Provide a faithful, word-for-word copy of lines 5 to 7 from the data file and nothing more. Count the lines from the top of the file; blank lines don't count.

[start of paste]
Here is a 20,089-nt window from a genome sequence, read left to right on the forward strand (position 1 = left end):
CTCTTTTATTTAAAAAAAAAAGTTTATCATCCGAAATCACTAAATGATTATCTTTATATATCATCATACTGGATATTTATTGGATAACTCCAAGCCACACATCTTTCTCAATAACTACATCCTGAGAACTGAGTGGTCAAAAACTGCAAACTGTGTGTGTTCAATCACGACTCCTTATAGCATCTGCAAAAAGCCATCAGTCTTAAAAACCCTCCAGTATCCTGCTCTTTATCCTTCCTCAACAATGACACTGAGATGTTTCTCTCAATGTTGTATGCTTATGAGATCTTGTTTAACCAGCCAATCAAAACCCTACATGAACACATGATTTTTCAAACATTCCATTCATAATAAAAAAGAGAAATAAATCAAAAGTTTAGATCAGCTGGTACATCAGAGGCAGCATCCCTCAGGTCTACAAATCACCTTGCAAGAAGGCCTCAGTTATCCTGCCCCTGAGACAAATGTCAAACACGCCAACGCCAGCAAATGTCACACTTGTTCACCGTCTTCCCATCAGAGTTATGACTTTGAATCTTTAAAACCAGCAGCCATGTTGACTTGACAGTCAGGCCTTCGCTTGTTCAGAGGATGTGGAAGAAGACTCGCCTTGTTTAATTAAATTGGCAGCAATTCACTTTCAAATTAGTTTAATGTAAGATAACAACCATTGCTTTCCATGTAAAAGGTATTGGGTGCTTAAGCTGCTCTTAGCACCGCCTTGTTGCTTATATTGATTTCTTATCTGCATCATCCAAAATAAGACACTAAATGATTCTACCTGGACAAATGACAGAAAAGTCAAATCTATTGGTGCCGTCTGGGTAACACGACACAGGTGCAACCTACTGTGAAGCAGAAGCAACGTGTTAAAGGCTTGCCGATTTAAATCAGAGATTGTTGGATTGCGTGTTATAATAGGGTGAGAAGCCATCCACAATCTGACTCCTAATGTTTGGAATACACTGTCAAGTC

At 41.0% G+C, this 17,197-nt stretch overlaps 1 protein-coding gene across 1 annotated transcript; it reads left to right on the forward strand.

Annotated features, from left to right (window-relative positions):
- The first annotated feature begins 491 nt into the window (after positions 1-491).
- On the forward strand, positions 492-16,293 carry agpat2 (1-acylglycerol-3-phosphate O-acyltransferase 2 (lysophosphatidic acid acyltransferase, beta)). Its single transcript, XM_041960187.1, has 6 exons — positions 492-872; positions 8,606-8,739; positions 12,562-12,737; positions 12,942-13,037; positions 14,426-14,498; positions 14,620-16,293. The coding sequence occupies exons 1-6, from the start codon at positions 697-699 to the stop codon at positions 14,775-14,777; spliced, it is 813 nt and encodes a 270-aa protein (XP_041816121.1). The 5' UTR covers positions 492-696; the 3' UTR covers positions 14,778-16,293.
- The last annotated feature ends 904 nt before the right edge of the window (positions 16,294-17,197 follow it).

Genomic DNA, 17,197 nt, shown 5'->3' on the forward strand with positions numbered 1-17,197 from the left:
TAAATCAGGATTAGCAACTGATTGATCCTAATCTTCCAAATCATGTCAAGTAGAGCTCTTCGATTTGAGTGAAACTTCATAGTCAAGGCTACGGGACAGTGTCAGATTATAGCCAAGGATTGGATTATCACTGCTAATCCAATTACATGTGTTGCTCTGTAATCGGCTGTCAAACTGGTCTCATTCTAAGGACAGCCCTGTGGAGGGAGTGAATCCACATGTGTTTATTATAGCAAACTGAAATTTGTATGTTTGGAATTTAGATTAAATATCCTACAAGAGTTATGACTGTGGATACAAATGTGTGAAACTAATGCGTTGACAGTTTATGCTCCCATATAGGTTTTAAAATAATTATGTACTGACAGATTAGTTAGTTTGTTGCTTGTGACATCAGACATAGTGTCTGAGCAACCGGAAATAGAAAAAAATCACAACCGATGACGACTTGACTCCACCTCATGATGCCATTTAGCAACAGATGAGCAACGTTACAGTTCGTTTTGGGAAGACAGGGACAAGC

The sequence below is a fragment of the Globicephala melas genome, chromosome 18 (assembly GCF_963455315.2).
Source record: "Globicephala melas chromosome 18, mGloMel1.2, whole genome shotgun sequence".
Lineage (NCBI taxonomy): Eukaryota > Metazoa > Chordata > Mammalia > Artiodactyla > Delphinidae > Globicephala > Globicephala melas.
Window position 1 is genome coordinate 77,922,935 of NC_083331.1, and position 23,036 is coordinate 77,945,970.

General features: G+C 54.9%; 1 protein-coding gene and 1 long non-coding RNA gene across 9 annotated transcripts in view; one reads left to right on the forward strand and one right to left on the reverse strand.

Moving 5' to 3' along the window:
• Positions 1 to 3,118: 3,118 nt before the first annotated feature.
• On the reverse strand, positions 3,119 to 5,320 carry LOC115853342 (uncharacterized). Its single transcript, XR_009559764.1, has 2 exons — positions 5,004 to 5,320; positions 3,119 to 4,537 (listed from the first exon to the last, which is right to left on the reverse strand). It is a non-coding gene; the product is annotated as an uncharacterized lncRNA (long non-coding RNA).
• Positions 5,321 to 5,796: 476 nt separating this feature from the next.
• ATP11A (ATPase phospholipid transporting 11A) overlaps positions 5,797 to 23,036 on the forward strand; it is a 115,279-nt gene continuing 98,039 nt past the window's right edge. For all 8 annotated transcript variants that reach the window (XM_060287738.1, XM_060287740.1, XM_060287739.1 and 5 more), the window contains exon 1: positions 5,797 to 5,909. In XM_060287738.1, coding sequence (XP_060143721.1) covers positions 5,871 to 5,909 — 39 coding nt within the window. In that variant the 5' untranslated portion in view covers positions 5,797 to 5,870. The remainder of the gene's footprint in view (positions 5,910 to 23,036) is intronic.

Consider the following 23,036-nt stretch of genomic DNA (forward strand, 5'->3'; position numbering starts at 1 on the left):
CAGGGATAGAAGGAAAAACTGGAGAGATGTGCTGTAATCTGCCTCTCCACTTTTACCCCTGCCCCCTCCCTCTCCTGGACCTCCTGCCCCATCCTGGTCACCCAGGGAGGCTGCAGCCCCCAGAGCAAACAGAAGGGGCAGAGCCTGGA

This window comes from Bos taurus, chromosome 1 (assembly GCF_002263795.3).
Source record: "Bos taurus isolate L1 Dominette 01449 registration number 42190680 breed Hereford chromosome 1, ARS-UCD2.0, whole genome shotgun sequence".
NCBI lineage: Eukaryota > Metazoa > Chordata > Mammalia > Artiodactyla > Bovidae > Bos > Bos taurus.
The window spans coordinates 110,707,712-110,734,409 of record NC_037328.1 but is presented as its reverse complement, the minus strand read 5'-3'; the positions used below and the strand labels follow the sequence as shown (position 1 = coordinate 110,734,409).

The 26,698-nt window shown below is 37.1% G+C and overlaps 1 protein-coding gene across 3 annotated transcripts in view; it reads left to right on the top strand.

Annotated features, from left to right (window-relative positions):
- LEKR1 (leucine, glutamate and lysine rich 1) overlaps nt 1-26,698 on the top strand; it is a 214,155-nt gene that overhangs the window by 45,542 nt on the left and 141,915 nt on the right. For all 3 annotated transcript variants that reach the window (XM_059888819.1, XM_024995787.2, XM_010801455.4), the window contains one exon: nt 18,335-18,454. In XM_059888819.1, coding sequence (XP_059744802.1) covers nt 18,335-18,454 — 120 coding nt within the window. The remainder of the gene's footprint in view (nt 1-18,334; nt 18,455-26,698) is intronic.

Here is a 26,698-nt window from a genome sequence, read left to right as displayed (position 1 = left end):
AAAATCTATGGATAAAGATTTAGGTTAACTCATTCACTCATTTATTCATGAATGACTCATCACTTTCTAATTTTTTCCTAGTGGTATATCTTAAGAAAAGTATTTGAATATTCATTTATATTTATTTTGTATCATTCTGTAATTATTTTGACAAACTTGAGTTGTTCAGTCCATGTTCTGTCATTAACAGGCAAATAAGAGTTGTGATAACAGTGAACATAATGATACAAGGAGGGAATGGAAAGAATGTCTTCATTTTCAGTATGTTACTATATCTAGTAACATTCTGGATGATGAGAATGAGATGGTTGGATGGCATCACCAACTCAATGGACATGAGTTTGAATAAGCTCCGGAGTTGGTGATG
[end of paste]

- The first annotated feature begins 491 nt into the window (after positions 1-491).
- On the forward strand, positions 492-16,293 carry agpat2 (1-acylglycerol-3-phosphate O-acyltransferase 2 (lysophosphatidic acid acyltransferase, beta)). Its single transcript, XM_041960187.1, has 6 exons — positions 492-872; positions 8,606-8,739; positions 12,562-12,737; positions 12,942-13,037; positions 14,426-14,498; positions 14,620-16,293. The coding sequence occupies exons 1-6, from the start codon at positions 697-699 to the stop codon at positions 14,775-14,777; spliced, it is 813 nt and encodes a 270-aa protein (XP_041816121.1). The 5' UTR covers positions 492-696; the 3' UTR covers positions 14,778-16,293.
- The last annotated feature ends 904 nt before the right edge of the window (positions 16,294-17,197 follow it).